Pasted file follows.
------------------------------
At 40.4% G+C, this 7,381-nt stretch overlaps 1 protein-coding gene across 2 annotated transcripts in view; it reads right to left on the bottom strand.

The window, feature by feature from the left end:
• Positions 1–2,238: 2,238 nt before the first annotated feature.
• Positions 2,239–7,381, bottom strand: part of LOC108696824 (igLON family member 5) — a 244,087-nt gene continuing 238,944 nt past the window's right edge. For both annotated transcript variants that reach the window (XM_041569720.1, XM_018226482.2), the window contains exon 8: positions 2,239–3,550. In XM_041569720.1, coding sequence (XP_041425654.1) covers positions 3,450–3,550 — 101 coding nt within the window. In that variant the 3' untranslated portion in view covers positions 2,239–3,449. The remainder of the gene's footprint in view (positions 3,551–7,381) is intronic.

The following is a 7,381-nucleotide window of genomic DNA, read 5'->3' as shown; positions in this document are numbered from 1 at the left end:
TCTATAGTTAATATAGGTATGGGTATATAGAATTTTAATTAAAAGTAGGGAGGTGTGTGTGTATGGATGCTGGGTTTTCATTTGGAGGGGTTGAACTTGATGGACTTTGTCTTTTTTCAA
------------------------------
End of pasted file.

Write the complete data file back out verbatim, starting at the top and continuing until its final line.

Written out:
At 40.4% G+C, this 7,381-nt stretch overlaps 1 protein-coding gene across 2 annotated transcripts in view; it reads right to left on the bottom strand.

The window, feature by feature from the left end:
• Positions 1–2,238: 2,238 nt before the first annotated feature.
• Positions 2,239–7,381, bottom strand: part of LOC108696824 (igLON family member 5) — a 244,087-nt gene continuing 238,944 nt past the window's right edge. For both annotated transcript variants that reach the window (XM_041569720.1, XM_018226482.2), the window contains exon 8: positions 2,239–3,550. In XM_041569720.1, coding sequence (XP_041425654.1) covers positions 3,450–3,550 — 101 coding nt within the window. In that variant the 3' untranslated portion in view covers positions 2,239–3,449. The remainder of the gene's footprint in view (positions 3,551–7,381) is intronic.

The following is a 7,381-nucleotide window of genomic DNA, read 5'->3' as shown; positions in this document are numbered from 1 at the left end:
TCTATAGTTAATATAGGTATGGGTATATAGAATTTTAATTAAAAGTAGGGAGGTGTGTGTGTATGGATGCTGGGTTTTCATTTGGAGGGGTTGAACTTGATGGACTTTGTCTTTTTTCAA